Report calls for ‘a better, fairer, more equitable’ direct provision as youths voice challenges
2017-08-04 11:02:23 -
By Staff Reporter

Children and young people who live in direct provision have similar challenges to adults in the system, according to a newly published study.

The report of the Department of Children and Youth Affairs’ (DCYA) consultations with minors living in direct provision was commissioned following the 2015 report of the working group on improvements to the protection process.

The mixed-methodology report was based on a wide range of topics selected by the participants, such as food, education and homework clubs, and the size and quality of accommodation.

It also looked at rules and restrictions in direct provision centres, the waiting time for applications for leave to remain, and stigma and racism associated with life in the system, among other issues.

In many cases, the report highlights, children “displayed some difficulties in identifying what they liked” about their lives.

This resulted “in significantly less data than the things they dislike and wish to change.”

Many of the children (aged eight to 12) mentioned on-site activities including homework clubs, computer rooms, playgrounds and sports fields, barbecues as well as summer camps and day trips.

Meanwhile, teenagers in direct provision located in Irish cities appreciated the ease of access to school, public transport and a social life.

In terms of accommodation, the teens who live in large houses appreciated the rooms, the space and central heating. They also praised some centre managers and bus drivers, and highlighted the friendships and sense of community where they live.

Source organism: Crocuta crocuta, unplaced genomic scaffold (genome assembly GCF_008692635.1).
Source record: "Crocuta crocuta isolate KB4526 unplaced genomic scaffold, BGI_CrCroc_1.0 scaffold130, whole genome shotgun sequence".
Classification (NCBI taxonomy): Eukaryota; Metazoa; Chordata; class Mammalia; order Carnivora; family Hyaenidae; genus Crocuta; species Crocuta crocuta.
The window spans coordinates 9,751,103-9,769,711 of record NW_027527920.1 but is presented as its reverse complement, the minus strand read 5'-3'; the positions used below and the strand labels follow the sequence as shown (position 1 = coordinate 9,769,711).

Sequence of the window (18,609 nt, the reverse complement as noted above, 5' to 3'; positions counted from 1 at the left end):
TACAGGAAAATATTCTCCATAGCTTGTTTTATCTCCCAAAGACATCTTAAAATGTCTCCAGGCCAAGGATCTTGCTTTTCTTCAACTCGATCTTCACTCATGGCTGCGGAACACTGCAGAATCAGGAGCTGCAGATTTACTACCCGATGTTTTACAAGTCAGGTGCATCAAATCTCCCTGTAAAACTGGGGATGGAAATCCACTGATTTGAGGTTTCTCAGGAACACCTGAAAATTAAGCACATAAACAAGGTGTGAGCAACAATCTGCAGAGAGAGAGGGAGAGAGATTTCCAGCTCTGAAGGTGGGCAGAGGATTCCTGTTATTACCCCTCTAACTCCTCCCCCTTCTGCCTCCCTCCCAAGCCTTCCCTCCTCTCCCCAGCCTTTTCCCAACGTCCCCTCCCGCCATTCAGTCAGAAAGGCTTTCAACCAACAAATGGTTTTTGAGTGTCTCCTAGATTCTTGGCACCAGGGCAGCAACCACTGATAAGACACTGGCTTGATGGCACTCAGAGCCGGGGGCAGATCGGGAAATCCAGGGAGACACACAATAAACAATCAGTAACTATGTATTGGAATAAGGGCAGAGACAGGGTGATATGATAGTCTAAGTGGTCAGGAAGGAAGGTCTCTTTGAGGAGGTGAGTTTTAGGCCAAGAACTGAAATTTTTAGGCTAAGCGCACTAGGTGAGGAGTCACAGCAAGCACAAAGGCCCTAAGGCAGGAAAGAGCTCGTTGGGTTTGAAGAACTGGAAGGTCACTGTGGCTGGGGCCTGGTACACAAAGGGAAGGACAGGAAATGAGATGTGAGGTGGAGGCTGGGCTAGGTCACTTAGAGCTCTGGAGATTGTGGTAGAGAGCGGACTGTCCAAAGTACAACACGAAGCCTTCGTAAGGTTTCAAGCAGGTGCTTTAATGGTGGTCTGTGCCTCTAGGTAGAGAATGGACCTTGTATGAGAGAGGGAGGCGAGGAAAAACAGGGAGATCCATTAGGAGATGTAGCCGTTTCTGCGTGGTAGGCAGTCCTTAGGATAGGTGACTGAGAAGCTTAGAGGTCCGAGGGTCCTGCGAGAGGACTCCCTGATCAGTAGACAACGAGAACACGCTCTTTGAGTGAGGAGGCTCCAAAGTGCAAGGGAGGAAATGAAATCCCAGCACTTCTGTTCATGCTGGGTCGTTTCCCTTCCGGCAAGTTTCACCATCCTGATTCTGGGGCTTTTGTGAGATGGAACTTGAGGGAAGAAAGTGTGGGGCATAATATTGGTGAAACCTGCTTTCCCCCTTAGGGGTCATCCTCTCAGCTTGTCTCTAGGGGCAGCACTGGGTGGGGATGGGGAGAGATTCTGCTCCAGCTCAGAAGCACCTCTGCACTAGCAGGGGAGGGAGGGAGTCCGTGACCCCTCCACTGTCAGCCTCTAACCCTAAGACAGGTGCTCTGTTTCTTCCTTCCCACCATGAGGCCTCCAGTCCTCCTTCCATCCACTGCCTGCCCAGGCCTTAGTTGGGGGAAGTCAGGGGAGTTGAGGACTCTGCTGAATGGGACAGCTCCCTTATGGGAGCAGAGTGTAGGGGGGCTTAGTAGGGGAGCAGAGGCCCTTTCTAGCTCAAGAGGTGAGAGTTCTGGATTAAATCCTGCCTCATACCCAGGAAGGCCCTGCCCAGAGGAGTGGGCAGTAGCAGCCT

However, children and teenagers alike were largely in agreement over their family’s lack of control over meals, as well as a general sense of poor living conditions, lack of space and privacy, poor or no internet access as relied on for school work, and perceived disrespect from centre staff.

In one instance, a teenage respondent said: “People discriminate against us because of our backgrounds and because we’re different, and also they say stuff like ‘You’re poor’ and ‘Go back to your own country.’”

This is compounded, the report adds, by young people in direct provision not being allowed to travel with their classmates on school trips abroad.

For many teenagers in direct provision, their home life comes with a constant feeling of being “watched and controlled by staff” with “cameras in the rooms and around the centres; rules preventing access to the gym and TV room for under-18s; not being allowed visitors; [and] lack of access to outside social life with peers.” 

Teens were also concerned about the presence of large numbers of single men, which created discomfort and fear especially among teenage girls. 

The report calls for stakeholders to make direct provision “a better, fairer and more equitable system” for residents. 

“For this participation to be meaningful, there needs to be an open and transparent consideration by those in positions of authority of the views contained in this report, and a rigorous, clear and accessible response to the issues that these children and young people have raised in this singular process,” it states.
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